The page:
What!? Well, not really but as a Classicist, I started thinking that Villanova won and Villanova is Latin for New Town which is what our city’s name, Newton, means. It made me think about other Latin that might be lurking around Newton.
For starters, right in Newtonville is the Massachusetts state motto atop the Bank of America Financial Center on Walnut Street: ense petit placidam sub libertate quietem (with a sword one seeks quiet peace under freedom) from the full phrase manus haec inimica tyrannis ense petit placidam sub libertate quietem (this hand, enemy to tyrants, seeks with via the sword a quiet peace under liberty).
Having spent a considerable amount of volunteer time in Newton North High School, I recalled its motto: Animi Cultus Humanitatis Cibus. Cultus is a cognate of cultivate which is the word used to distinguish tilled (cultivated) land from natural land. The word cultus also come to mean nurtured (as in, nature versus nurture) and nurture, of course, is what schools are intent on doing to minds. The motto translates to Learning Sustains the Human Spirit. Learning does, as does Newton North.
Another example is Mount Alvernia High School, whose motto is Pax et Bonum (Peace and Good).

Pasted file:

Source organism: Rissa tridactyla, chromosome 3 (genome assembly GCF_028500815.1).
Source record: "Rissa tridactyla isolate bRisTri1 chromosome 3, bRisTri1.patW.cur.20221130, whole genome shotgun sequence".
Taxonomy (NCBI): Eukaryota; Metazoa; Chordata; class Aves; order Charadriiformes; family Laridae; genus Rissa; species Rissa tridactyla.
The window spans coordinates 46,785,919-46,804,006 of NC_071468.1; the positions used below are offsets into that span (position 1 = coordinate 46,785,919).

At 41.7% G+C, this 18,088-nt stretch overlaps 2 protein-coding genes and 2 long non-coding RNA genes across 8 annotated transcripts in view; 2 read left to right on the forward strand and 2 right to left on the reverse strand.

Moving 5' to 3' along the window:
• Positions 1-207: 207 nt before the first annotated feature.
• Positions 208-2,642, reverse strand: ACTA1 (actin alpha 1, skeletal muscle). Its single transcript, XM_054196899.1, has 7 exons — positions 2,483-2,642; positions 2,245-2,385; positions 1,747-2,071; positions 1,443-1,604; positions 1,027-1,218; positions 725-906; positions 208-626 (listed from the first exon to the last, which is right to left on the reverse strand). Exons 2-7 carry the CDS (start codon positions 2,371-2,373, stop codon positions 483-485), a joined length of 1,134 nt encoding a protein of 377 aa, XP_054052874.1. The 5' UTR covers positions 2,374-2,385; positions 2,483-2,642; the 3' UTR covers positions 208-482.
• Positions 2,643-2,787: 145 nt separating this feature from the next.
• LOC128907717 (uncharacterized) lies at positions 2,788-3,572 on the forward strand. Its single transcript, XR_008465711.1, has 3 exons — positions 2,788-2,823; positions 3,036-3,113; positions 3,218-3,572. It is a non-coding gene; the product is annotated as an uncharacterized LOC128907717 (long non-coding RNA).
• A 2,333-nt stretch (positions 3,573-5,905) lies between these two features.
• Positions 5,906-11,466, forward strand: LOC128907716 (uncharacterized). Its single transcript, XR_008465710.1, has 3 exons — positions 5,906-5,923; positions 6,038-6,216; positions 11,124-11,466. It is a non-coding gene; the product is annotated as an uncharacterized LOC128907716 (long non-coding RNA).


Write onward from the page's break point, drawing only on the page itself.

Along the same lines, I am reminded that good students are rewarded in Latin: cum laude (with honor), magna cum laude (with great honor), summa cum laude (with highest honor).
My final entry is long and calls for Latin experts. It is the tombstone of John Cotton, the third minister of the First Church in Newton. He was buried in the East Parish Burying Ground (corner of Center and Cotton streets) in 1757 with the following inscription on his tomb:
Hic depositum mori quod potuit
Reverendi vereque venerandi
ecclesiae Newtoniensis fidelissimi, prudentissimi, doctissimique pastoris,
concionandi tam precandi facultate celeberrimi,
moribus sanctissimis undequaque
et suavissime ab omnibus bene meriti, deploratique auditoribus praecipue, quibus vel mortuus concionari non desinit.
Fama longe lateque vocalius et diutius marmore duratissimo, nomen perdulce proclamabit. Morbo non senecta fractus,
e vita decessit, Maii 17, A. D. 1757, aetatis suae 64,
officii ministralis 43.
Here lies what has perished
Of the revered and venerable
Most faithful, prudent, and learned
Pastor of his Newton congregation,
Most celebrated in his ability to preach and pray, most admired in piety,
Very much and most pleasantly deserving
in praise by all for his pious habits,
And especially lamented by those who had heard him,
For whom even dead his words still are heard.
Far and wide, loudly, and more lasting than the hardest marble,
Will Fame proclaim his sweet name.
Broken by disease not old age,
He left this life on May 17, 1757 at the age of 64.
in the 43rd year of his ministry.
What Latin have you seen in and around Newton? Let me know.